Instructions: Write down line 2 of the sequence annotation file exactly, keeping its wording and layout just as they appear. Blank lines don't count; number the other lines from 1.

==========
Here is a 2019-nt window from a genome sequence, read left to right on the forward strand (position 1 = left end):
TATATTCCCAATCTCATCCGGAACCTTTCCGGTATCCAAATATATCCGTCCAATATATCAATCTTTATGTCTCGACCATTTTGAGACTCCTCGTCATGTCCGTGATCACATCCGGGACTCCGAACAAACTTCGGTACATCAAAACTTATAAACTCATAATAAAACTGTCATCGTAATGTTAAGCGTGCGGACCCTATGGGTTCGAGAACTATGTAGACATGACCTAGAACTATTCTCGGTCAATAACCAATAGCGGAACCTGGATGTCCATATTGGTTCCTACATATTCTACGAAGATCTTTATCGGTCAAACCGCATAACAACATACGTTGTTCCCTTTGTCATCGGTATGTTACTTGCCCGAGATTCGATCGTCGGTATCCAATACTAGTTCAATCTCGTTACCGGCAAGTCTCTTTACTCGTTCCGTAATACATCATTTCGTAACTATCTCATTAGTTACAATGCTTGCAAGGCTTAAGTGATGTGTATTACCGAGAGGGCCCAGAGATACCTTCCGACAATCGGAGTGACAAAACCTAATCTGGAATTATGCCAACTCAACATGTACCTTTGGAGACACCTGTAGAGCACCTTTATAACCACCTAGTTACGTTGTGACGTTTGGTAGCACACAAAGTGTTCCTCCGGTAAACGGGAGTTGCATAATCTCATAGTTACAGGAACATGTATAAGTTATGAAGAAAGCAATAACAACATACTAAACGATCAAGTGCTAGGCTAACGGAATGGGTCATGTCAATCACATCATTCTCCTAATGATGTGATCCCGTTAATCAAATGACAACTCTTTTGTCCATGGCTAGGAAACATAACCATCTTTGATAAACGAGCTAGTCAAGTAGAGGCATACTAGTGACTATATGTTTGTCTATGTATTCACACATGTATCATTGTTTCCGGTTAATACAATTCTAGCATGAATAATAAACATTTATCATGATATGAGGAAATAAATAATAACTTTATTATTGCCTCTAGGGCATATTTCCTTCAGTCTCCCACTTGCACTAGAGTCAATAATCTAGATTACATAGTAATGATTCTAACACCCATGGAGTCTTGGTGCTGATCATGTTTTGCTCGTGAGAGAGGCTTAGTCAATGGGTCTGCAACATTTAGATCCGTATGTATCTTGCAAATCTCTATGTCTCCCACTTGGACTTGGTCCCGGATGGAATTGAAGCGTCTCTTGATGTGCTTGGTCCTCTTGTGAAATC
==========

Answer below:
TATATTCCCAATCTCATCCGGAACCTTTCCGGTATCCAAATATATCCGTCCAATATATCAATCTTTATGTCTCGACCATTTTGAGACTCCTCGTCATGTCCGTGATCACATCCGGGACTCCGAACAAACTTCGGTACATCAAAACTTATAAACTCATAATAAAACTGTCATCGTAATGTTAAGCGTGCGGACCCTATGGGTTCGAGAACTATGTAGACATGACCTAGAACTATTCTCGGTCAATAACCAATAGCGGAACCTGGATGTCCATATTGGTTCCTACATATTCTACGAAGATCTTTATCGGTCAAACCGCATAACAACATACGTTGTTCCCTTTGTCATCGGTATGTTACTTGCCCGAGATTCGATCGTCGGTATCCAATACTAGTTCAATCTCGTTACCGGCAAGTCTCTTTACTCGTTCCGTAATACATCATTTCGTAACTATCTCATTAGTTACAATGCTTGCAAGGCTTAAGTGATGTGTATTACCGAGAGGGCCCAGAGATACCTTCCGACAATCGGAGTGACAAAACCTAATCTGGAATTATGCCAACTCAACATGTACCTTTGGAGACACCTGTAGAGCACCTTTATAACCACCTAGTTACGTTGTGACGTTTGGTAGCACACAAAGTGTTCCTCCGGTAAACGGGAGTTGCATAATCTCATAGTTACAGGAACATGTATAAGTTATGAAGAAAGCAATAACAACATACTAAACGATCAAGTGCTAGGCTAACGGAATGGGTCATGTCAATCACATCATTCTCCTAATGATGTGATCCCGTTAATCAAATGACAACTCTTTTGTCCATGGCTAGGAAACATAACCATCTTTGATAAACGAGCTAGTCAAGTAGAGGCATACTAGTGACTATATGTTTGTCTATGTATTCACACATGTATCATTGTTTCCGGTTAATACAATTCTAGCATGAATAATAAACATTTATCATGATATGAGGAAATAAATAATAACTTTATTATTGCCTCTAGGGCATATTTCCTTCAGTCTCCCACTTGCACTAGAGTCAATAATCTAGATTACATAGTAATGATTCTAACACCCATGGAGTCTTGGTGCTGATCATGTTTTGCTCGTGAGAGAGGCTTAGTCAATGGGTCTGCAACATTTAGATCCGTATGTATCTTGCAAATCTCTATGTCTCCCACTTGGACTTGGTCCCGGATGGAATTGAAGCGTCTCTTGATGTGCTTGGTCCTCTTGTGAAATC